Librarian Survey Report
Thanks to all of you for taking time out of your busy schedules to complete the second annual library survey! For me, part of the pleasure of the summer library season is visiting a diverse range of libraries. From single small town libraries to sprawling, multi-branch urban systems, I see how libraries form the heart of communities large and small. Through EducationalPerformers.org, my goal is to make your jobs easier by providing all the information you need in one location.
In that spirit, I am sharing with you some of the highlights of this latest survey. I hope that hearing from your peers about their experiences will help you to prepare for the upcoming summer season.
In booking performers, librarians reported that they look for programs that are:
Relevant to summer reading/annual theme
Entertaining and interactive
Several respondents cited the importance of dealing with individuals who are not only good at entertaining and engaging audiences, but who are professional in their interactions. This includes responding promptly, communicating clearly, arriving prepared and on time, and submitting paperwork on schedule. As one librarian said, “It is frustrating when I have to beg performers for contracts and/or invoices in a timely fashion.”
Pet peeves include:
Performers who lack “crowd control” skills
Performers who are disrespectful or rude to the audience
Entertainers who spend time during the show promoting themselves
When the advertising/promotional pieces don’t match up with actual content
Resources and budgets vary greatly depending on library size and funding. Overall, libraries averaged eight paid programs a summer, with total budgets of $0 to $6000. Performer fees ranged from $0 to $1,900, with most charging $200 to $400 per program.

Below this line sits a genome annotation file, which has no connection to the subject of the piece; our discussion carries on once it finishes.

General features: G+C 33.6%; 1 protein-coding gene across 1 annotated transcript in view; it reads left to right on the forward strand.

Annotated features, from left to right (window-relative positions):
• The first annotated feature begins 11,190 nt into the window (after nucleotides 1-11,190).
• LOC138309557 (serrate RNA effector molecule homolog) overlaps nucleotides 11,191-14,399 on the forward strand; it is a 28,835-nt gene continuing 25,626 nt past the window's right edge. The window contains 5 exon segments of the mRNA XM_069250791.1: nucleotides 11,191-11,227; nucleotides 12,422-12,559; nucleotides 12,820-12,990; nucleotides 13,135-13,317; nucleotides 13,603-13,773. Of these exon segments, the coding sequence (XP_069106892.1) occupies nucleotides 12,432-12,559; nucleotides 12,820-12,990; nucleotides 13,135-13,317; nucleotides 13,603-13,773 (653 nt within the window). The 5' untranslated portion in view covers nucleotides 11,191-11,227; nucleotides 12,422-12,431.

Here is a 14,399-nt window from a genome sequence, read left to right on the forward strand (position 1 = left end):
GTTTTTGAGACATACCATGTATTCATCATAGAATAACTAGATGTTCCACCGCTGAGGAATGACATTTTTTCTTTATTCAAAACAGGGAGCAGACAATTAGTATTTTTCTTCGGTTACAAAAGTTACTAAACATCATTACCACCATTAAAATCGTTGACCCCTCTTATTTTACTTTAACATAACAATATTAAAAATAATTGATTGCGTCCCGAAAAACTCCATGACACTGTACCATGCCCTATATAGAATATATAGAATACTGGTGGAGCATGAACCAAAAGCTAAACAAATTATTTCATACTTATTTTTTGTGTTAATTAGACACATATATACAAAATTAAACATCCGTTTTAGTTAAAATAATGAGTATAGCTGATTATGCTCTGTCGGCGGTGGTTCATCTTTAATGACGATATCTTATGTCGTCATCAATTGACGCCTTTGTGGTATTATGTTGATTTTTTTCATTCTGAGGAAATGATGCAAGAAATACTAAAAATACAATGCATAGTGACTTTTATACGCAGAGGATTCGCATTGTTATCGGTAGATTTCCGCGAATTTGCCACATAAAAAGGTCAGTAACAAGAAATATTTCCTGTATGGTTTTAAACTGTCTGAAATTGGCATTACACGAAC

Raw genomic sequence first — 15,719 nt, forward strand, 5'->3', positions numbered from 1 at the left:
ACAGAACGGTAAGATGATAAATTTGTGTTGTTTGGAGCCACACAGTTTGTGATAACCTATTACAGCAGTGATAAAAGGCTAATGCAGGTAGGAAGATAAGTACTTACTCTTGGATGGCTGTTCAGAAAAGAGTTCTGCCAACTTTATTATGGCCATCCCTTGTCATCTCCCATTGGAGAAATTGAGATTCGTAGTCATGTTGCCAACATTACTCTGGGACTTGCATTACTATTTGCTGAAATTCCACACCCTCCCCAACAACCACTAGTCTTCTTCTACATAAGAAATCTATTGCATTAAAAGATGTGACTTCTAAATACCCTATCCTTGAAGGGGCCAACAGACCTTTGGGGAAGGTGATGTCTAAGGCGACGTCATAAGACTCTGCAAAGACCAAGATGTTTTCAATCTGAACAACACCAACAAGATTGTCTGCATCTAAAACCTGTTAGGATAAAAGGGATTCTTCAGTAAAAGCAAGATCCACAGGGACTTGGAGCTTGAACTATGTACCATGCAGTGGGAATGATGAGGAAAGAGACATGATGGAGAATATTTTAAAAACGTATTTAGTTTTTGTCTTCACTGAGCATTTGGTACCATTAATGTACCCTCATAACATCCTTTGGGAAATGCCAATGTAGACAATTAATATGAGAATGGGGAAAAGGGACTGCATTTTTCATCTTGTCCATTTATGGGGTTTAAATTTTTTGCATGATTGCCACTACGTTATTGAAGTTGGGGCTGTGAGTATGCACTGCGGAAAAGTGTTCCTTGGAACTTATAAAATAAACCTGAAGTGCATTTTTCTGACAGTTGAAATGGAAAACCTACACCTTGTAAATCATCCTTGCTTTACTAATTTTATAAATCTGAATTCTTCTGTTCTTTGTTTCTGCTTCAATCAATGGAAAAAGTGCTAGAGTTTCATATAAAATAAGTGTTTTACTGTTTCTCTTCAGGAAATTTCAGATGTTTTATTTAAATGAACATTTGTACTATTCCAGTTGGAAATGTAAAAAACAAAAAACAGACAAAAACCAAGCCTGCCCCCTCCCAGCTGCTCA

Although educational content is appreciated, it is not always the first priority. As one person noted, “The most important thing to me is entertainment, how well the performer keeps the audience’s attention.” “The most important thing is if the kids enjoy the performer,” said another. Parent buy-in is also key. “Since parents usually attend, they need to think the programs are worthwhile for their children to attend. I definitely listen to parent feedback and book well-received programs again.”
Making a good impression has its rewards. “I am loyal to those who have done great programs in the past. I also look for those who communicate well with me during booking, etc.,” commented one librarian. Simply put, “If they are good and keep the children entertained, they come back. If not, they don’t come back.”
I’m happy to report that 20 percent of those surveyed used EducationalPerformers.org to find performers for summer programs. In addition to offering a comprehensive directory of library performers, the site includes starred reviews and feedback from libraries. I hope you will take a moment to look at our roster of performers, leave reviews for those you have hired, and discover new options for next year. Happy planning!